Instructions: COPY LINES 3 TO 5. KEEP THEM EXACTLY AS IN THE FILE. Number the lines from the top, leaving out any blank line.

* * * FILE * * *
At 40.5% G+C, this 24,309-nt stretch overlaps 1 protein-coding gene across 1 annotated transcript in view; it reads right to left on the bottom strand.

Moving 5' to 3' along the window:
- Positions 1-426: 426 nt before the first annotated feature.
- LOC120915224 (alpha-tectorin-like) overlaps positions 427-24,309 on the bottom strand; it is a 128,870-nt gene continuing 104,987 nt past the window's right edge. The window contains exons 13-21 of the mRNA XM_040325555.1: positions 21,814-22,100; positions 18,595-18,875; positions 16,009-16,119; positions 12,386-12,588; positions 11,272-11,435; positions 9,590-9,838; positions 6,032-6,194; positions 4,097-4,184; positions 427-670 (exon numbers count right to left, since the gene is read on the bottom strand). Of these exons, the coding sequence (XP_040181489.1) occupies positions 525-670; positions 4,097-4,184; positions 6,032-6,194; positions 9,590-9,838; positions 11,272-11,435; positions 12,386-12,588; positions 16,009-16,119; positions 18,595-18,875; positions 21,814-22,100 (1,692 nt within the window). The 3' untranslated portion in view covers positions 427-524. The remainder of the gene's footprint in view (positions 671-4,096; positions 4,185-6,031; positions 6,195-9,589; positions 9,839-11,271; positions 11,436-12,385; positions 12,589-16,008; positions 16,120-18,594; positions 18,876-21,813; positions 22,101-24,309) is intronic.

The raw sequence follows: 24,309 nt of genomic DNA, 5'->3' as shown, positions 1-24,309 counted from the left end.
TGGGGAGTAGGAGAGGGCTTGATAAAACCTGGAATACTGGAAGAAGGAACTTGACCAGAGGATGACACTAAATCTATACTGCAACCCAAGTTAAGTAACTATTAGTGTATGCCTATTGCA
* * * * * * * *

- Positions 1-426: 426 nt before the first annotated feature.
- LOC120915224 (alpha-tectorin-like) overlaps positions 427-24,309 on the bottom strand; it is a 128,870-nt gene continuing 104,987 nt past the window's right edge. The window contains exons 13-21 of the mRNA XM_040325555.1: positions 21,814-22,100; positions 18,595-18,875; positions 16,009-16,119; positions 12,386-12,588; positions 11,272-11,435; positions 9,590-9,838; positions 6,032-6,194; positions 4,097-4,184; positions 427-670 (exon numbers count right to left, since the gene is read on the bottom strand). Of these exons, the coding sequence (XP_040181489.1) occupies positions 525-670; positions 4,097-4,184; positions 6,032-6,194; positions 9,590-9,838; positions 11,272-11,435; positions 12,386-12,588; positions 16,009-16,119; positions 18,595-18,875; positions 21,814-22,100 (1,692 nt within the window). The 3' untranslated portion in view covers positions 427-524. The remainder of the gene's footprint in view (positions 671-4,096; positions 4,185-6,031; positions 6,195-9,589; positions 9,839-11,271; positions 11,436-12,385; positions 12,589-16,008; positions 16,120-18,594; positions 18,876-21,813; positions 22,101-24,309) is intronic.

The raw sequence follows: 24,309 nt of genomic DNA, 5'->3' as shown, positions 1-24,309 counted from the left end.